If literary delights are more to the taste than culinary, George Thompson englishes the improvised songs of the palky-bearers taking him on this journey. A tenor sings one line, the treble another, the base a third and so on:
Oh, what a heavy bag.
No, it's an elephant.
He is an awful weight.
Let's throw the Palky down.
Let's set him in the mud.
No, for he'll angry be
And he would beat us then.
Aye, he would beat us then
With a stick, a heavy stick.
Then, let us haste along,
Ay, let us haste along,
Jump along, jump along,
Quicker still, quicker still.
Another song, evidently a lullaby, perhaps still known in Bangla?
She's not heavy, cubbudari [carefully],
Little baba, cubbudari,
Carry her swiftly, cubbudari,
Pritty baba, cubbudari, cubbudari, cubbudari.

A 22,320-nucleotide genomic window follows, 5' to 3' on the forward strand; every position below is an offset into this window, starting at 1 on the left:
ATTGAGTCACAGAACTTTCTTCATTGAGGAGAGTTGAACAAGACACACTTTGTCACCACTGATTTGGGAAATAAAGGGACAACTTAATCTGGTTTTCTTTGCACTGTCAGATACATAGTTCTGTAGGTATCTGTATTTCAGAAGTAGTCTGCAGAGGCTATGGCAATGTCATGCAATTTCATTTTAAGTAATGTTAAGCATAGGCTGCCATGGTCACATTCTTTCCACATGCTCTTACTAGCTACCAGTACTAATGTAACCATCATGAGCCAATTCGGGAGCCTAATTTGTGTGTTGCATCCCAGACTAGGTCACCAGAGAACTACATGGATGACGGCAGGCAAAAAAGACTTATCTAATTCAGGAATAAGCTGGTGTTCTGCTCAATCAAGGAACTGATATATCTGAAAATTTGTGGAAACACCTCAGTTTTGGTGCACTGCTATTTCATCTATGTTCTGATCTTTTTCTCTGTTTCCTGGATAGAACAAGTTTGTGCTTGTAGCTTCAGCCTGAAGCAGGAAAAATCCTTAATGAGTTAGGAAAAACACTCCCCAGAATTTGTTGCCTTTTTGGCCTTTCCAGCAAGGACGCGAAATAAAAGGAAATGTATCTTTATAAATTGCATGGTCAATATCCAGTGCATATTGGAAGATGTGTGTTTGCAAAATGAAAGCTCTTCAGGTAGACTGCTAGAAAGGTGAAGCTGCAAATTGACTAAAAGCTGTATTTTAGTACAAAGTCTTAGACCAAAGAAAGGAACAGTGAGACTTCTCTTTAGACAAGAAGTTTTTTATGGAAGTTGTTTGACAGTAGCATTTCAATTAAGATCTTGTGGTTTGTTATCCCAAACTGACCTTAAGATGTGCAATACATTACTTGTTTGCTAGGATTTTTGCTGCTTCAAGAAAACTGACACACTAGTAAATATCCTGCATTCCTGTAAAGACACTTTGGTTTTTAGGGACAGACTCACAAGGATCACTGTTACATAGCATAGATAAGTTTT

Trim the torches, cubbudari,
For the road's lonely, cubbudari,
Here a bridge is, cubbudari,
Pass it swiftly, cubbudari, cubbudari, cubbudari.
Carry her gently, cubbudari,
Little baba, cubbudari,
Sing so cheerily, cubbudari,
Pretty baba, cubbudari, cubbudari, cubbudari.
Happy songs ringing in his ears and in good humour, Thompson returns to Calcutta on June 9th and all the talk is of what was then called the Mutiny. His landlady is in a state of terror and he mocks this. It could almost be a portrait written and done in one of his readings then so popular in England by Charles Dickens: